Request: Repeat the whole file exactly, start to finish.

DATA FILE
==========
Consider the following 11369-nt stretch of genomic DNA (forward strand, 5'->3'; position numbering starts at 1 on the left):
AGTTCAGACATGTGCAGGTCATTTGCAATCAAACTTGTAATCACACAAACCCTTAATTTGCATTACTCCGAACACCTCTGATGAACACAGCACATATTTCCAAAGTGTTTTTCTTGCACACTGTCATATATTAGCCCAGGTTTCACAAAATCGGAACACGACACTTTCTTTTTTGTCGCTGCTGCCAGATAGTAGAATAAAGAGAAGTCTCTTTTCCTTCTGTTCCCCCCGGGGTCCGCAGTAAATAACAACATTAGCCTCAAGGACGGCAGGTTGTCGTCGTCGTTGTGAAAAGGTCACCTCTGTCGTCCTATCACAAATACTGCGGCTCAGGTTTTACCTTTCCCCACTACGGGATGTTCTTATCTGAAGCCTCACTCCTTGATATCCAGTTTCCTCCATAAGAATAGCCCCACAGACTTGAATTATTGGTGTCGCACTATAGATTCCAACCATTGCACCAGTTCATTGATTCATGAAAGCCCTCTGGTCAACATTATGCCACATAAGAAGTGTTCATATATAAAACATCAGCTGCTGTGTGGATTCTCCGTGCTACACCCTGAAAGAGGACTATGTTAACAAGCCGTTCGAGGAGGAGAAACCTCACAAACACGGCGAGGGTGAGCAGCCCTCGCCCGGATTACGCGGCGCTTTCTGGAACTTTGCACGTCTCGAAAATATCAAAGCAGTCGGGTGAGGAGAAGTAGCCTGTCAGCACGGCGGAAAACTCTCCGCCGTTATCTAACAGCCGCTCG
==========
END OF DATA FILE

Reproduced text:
Consider the following 11369-nt stretch of genomic DNA (forward strand, 5'->3'; position numbering starts at 1 on the left):
AGTTCAGACATGTGCAGGTCATTTGCAATCAAACTTGTAATCACACAAACCCTTAATTTGCATTACTCCGAACACCTCTGATGAACACAGCACATATTTCCAAAGTGTTTTTCTTGCACACTGTCATATATTAGCCCAGGTTTCACAAAATCGGAACACGACACTTTCTTTTTTGTCGCTGCTGCCAGATAGTAGAATAAAGAGAAGTCTCTTTTCCTTCTGTTCCCCCCGGGGTCCGCAGTAAATAACAACATTAGCCTCAAGGACGGCAGGTTGTCGTCGTCGTTGTGAAAAGGTCACCTCTGTCGTCCTATCACAAATACTGCGGCTCAGGTTTTACCTTTCCCCACTACGGGATGTTCTTATCTGAAGCCTCACTCCTTGATATCCAGTTTCCTCCATAAGAATAGCCCCACAGACTTGAATTATTGGTGTCGCACTATAGATTCCAACCATTGCACCAGTTCATTGATTCATGAAAGCCCTCTGGTCAACATTATGCCACATAAGAAGTGTTCATATATAAAACATCAGCTGCTGTGTGGATTCTCCGTGCTACACCCTGAAAGAGGACTATGTTAACAAGCCGTTCGAGGAGGAGAAACCTCACAAACACGGCGAGGGTGAGCAGCCCTCGCCCGGATTACGCGGCGCTTTCTGGAACTTTGCACGTCTCGAAAATATCAAAGCAGTCGGGTGAGGAGAAGTAGCCTGTCAGCACGGCGGAAAACTCTCCGCCGTTATCTAACAGCCGCTCG